"It completely contradicts conventional political reasoning: The president is unpopular; his party will suffer significant defeats. That won't happen, I suppose. President remains unpopular, but his party won't suffer a significant loss "said Maslin.

The idea that Democrats were pulling back was refuted by a Biden associate who cited instances in which the president had been or planned to attend events with important candidates, such as Michigan Gov. Gretchen Whitmer and New Hampshire Sen. Maggie Hassan.

"The president's going to be out there two to three times a week talking about the way that he and congressional Democrats have delivered for the American people and in contrast the extreme MAGA agenda that is being proposed by Republicans in battleground districts and battleground states," the adviser said. The adviser wasn't authorized to discuss the tactic on the record.

Democrats should take whatever steps are necessary to win in November, according to Biden, who doesn't seem to be taking it personally.

“I’ll come campaign for him or against him, whichever will help the most,” Biden said to laughs last week at his event in Maryland, referring to Sen. Chris Van Hollen. The Biden adviser also said that representatives who disagree with the president on a particular matter should "speak up about what they believe in and what their people are talking to them about."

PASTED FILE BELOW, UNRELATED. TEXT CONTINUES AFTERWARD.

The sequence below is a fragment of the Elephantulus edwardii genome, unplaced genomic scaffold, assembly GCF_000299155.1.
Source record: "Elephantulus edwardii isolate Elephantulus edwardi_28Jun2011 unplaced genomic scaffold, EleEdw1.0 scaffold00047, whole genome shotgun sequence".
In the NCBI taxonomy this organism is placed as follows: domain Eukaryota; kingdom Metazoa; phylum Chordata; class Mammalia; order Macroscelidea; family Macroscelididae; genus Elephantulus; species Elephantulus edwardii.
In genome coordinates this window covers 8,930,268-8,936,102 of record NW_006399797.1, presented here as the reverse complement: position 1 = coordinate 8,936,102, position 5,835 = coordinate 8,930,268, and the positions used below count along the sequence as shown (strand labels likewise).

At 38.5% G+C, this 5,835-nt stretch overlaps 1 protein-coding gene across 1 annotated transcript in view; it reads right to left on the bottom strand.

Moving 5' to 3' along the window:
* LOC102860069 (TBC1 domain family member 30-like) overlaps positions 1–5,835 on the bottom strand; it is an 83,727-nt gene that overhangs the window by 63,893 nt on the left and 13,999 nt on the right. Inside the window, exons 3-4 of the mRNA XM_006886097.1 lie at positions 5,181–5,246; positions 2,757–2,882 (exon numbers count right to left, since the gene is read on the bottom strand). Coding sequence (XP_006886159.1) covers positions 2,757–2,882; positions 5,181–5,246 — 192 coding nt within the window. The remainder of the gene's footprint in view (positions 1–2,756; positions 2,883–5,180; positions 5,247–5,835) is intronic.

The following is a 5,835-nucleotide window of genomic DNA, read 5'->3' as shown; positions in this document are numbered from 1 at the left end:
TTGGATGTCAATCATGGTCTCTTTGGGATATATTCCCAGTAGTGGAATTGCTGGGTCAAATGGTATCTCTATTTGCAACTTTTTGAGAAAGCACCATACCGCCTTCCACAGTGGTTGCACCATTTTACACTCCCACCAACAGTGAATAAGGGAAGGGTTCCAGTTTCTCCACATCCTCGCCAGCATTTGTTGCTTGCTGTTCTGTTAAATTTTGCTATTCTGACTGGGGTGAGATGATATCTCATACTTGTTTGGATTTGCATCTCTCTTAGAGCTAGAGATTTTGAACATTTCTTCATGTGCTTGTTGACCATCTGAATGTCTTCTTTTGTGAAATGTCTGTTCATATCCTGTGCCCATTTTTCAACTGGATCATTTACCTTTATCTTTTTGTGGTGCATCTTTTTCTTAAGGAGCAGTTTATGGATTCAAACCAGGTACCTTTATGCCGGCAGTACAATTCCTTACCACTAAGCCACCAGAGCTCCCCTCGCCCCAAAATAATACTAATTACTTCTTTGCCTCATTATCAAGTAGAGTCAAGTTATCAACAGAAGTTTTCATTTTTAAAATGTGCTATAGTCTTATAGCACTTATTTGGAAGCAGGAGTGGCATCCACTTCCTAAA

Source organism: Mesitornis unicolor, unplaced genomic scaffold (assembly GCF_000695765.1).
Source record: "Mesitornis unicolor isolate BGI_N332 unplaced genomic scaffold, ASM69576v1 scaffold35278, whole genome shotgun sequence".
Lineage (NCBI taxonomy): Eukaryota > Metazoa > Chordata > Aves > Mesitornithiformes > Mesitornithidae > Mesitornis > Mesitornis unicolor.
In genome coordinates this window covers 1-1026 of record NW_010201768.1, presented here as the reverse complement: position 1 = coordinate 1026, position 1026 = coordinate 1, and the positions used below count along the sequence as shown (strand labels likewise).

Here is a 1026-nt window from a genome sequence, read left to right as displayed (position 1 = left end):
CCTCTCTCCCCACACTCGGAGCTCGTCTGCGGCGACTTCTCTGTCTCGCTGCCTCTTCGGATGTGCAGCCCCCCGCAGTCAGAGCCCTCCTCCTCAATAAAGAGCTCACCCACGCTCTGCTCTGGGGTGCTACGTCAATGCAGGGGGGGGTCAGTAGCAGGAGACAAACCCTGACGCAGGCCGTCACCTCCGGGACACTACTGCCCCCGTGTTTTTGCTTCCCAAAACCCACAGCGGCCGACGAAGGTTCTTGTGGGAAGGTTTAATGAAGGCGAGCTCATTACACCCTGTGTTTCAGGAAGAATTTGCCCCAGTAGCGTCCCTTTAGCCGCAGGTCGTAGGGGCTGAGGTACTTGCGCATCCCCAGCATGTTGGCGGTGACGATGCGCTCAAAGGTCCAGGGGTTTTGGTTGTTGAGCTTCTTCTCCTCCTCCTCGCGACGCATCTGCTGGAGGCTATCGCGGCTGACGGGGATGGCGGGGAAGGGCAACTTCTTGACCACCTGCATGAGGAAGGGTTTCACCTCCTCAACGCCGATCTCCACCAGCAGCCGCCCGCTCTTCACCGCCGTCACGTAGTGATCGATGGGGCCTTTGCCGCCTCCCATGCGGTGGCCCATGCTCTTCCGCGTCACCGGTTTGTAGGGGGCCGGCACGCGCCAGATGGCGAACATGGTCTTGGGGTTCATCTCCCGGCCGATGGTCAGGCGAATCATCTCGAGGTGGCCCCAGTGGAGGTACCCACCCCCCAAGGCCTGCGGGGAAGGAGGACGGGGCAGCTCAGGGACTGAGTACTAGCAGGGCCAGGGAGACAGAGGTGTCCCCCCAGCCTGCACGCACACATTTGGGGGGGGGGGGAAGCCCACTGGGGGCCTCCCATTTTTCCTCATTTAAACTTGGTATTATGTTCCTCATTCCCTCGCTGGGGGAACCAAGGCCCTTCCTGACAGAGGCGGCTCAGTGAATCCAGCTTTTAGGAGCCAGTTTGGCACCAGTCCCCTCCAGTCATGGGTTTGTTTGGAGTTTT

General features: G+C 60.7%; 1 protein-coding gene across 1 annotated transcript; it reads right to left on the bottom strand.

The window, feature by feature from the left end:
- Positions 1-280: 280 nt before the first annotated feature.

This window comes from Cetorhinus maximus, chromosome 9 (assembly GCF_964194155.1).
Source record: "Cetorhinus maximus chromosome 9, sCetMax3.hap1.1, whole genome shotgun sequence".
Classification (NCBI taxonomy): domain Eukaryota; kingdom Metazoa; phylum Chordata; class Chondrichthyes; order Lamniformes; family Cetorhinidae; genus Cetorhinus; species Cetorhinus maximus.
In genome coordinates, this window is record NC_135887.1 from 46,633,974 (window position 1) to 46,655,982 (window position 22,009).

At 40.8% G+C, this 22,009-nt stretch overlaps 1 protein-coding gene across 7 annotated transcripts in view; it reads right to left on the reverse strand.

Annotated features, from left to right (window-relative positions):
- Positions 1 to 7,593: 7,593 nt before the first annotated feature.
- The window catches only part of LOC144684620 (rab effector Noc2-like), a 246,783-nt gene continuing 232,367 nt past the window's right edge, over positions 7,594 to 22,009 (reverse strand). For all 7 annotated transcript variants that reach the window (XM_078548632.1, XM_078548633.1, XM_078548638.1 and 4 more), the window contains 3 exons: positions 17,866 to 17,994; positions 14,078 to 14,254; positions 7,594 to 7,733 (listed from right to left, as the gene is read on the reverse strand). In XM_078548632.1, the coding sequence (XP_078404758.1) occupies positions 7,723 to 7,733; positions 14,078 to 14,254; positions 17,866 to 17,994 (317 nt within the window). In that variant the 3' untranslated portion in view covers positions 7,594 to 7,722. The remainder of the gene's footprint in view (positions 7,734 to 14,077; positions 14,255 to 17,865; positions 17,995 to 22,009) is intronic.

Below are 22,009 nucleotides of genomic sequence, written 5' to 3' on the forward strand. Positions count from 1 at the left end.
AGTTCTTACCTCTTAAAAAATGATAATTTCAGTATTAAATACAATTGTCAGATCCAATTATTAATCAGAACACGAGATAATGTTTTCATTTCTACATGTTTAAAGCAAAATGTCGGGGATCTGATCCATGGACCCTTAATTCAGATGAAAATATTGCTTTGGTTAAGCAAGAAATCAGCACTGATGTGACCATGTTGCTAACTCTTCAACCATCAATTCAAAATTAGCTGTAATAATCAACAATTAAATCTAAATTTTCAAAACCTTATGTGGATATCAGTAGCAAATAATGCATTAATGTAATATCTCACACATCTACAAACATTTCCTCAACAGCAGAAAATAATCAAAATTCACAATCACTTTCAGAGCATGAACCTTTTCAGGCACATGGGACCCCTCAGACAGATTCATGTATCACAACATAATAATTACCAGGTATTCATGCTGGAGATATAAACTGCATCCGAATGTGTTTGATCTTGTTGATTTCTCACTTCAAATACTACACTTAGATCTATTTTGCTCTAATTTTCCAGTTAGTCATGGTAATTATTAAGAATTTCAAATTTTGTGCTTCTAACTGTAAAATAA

The adviser said, "The president would expect nothing less."

According to several Democratic insiders who spoke on the record under the condition of anonymity so as not to enrage the White House, the best way for Biden to assist Democrats as they try to hold onto their House majority and control of the Senate is to raise money for the party and stay out of their way on the campaign trail.

They said that if Biden wanted to travel, he should do so formally on official White House business and give candidates the option of joining him on those occasions.

Biden is anticipated to do several fundraisers before the November elections, one of which will be in New York in mid-September for the Democratic National Committee, according to a person familiar with his travel schedule.

In Ohio, Chris Redfern, a former Democratic Party chair, mentioned an occasion that Biden is likely to attend with members of both parties: the ceremonial groundbreaking in September when Intel Corp. begins building two semiconductor facilities in central Ohio. This $20 billion project is anticipated to receive significant state and federal subsidies. Republican governor Mike DeWine, who is running for reelection, intends to attend. Rep. Tim Ryan, the Democratic candidate for the open Senate seat, agrees.

Redfern described the event's attendance as having "no downside." The truth is that Intel wouldn't be moving to Ohio without the president's leadership.

The distinction between accompanying the president on official tours and during campaign appearances, however, was made by a few campaigns. Ryan still distanced himself from the Intel event even though he intends to attend.

Izzi Levy, a representative for Ryan, told The New York Times, "We haven't been interested in him or any other out-of-state surrogates." That won't be changing anytime soon, in my opinion.